Do It While You Can (Broad Reach Records)
By Brian Arsenault
Can jazz be fun? Should it be?
Absolutely yes, when it’s swung so grand by Kai Hoffman on Do It While You Can.
With her Marilyn Monroe look (if Marilyn could have really sung this is what she’d have sounded like), her out there and lovin’ it style, and neat little three piece band, she will rout the late winter blahs and chase them into a hot club.
Kai is an ex-pat American living in England and performing primarily there and on the continent. Someone should start a movement to bring her home a lot. I would but I don’t do movements of any kind any more.
She’s wry and funny on “Some Boys” and takes us to a cabaret on “History Repeating”:
“Why ask your head?
It’s your hips that are swinging.”
Please note, here there is ENERGY. And those are just the first two songs. By the time you get to the title song you’re getting the hang of this: fun is not to be missed. A smile is good — “Make Someone Happy” may be the highest calling of all.
The song opens the second half of the album – with what are generally called standards, but need only be termed good songs. She and the band, as you might expect, have a flare for the ’50s and a little before and after. To wit:
– A real quick “Sweet Georgia Brown” follows the deeply felt “Make Someone Happy.“
– That really moving pace continues on “People Will Say We’re In Love.”
– Then a tender “Time in a Bottle.” Remember Jim Croce? Those too young to recall should search him out.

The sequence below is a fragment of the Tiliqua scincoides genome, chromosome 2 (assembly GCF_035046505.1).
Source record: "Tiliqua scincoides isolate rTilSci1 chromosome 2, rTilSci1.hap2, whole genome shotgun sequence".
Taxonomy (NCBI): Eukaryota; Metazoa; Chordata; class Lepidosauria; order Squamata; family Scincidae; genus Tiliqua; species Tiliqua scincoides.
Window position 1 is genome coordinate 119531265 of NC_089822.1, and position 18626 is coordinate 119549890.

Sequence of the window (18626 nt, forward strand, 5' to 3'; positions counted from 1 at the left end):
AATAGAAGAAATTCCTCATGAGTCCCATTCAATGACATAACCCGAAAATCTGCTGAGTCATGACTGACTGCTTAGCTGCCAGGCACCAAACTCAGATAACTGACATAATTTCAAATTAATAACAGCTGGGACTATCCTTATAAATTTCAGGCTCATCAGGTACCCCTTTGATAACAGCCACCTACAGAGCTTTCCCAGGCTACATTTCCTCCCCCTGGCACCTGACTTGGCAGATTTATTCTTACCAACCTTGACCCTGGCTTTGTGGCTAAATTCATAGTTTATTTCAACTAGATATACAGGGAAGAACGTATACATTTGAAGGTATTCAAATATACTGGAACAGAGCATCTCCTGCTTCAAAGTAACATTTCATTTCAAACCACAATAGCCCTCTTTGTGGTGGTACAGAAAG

– Back to Swing with “What a Little Moonlight Can Do.”
– Finally, the best for last. A real romantic “The Masquerade is Over.” Sarah Vaughan smiles approval somewhere in the cosmos.
It’s just a terrific set. Kai writes on the inside of the album cover that she “wanted to capture the sound of a live gig.” And she largely does. Even to the point that the drums seem a little loud on a couple of early songs, like when a live drummer is just a little too cranked at the start of the show.
But Sebastian de Krom will delight you with his snare work on “Sweet Georgia Brown” and elsewhere.
Gunther Kurmayr on piano can rise up when needed and support the singer ably when required. He plays with a lightness and ease that charms.
I noticed and appreciated Geoff Gascoyne’s thoughtful double bass playing more and more as the album moved along. (Phew, I sure hope I spelled all those musicians’ names correctly. Not a Spike Jones or Bill Lee in the bunch.)
You may dance, you will smile, or you can do it while you can. This is to feel good.
A worthy goal of art.
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